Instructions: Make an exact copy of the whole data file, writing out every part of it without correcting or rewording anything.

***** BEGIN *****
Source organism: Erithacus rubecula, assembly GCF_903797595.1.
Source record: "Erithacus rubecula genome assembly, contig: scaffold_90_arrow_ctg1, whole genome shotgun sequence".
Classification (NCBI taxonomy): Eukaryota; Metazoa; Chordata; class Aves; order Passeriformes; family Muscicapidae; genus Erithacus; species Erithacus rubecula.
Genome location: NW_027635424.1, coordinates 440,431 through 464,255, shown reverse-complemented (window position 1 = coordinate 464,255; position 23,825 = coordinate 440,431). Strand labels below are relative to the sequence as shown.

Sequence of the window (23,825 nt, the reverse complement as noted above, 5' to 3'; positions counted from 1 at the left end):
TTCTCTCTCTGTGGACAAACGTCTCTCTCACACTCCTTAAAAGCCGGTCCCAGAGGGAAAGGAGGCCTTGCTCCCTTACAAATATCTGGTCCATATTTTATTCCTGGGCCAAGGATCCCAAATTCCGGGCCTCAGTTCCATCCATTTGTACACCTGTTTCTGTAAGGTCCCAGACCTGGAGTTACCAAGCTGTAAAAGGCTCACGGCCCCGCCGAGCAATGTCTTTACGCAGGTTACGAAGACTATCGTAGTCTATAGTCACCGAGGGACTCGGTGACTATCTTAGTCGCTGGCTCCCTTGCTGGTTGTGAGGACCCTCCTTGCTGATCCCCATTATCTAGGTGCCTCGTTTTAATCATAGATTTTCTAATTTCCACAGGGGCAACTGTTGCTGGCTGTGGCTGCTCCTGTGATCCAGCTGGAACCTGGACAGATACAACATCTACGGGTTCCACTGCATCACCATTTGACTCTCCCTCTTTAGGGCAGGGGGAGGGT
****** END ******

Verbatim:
Source organism: Erithacus rubecula, assembly GCF_903797595.1.
Source record: "Erithacus rubecula genome assembly, contig: scaffold_90_arrow_ctg1, whole genome shotgun sequence".
Classification (NCBI taxonomy): Eukaryota; Metazoa; Chordata; class Aves; order Passeriformes; family Muscicapidae; genus Erithacus; species Erithacus rubecula.
Genome location: NW_027635424.1, coordinates 440,431 through 464,255, shown reverse-complemented (window position 1 = coordinate 464,255; position 23,825 = coordinate 440,431). Strand labels below are relative to the sequence as shown.

Sequence of the window (23,825 nt, the reverse complement as noted above, 5' to 3'; positions counted from 1 at the left end):
TTCTCTCTCTGTGGACAAACGTCTCTCTCACACTCCTTAAAAGCCGGTCCCAGAGGGAAAGGAGGCCTTGCTCCCTTACAAATATCTGGTCCATATTTTATTCCTGGGCCAAGGATCCCAAATTCCGGGCCTCAGTTCCATCCATTTGTACACCTGTTTCTGTAAGGTCCCAGACCTGGAGTTACCAAGCTGTAAAAGGCTCACGGCCCCGCCGAGCAATGTCTTTACGCAGGTTACGAAGACTATCGTAGTCTATAGTCACCGAGGGACTCGGTGACTATCTTAGTCGCTGGCTCCCTTGCTGGTTGTGAGGACCCTCCTTGCTGATCCCCATTATCTAGGTGCCTCGTTTTAATCATAGATTTTCTAATTTCCACAGGGGCAACTGTTGCTGGCTGTGGCTGCTCCTGTGATCCAGCTGGAACCTGGACAGATACAACATCTACGGGTTCCACTGCATCACCATTTGACTCTCCCTCTTTAGGGCAGGGGGAGGGT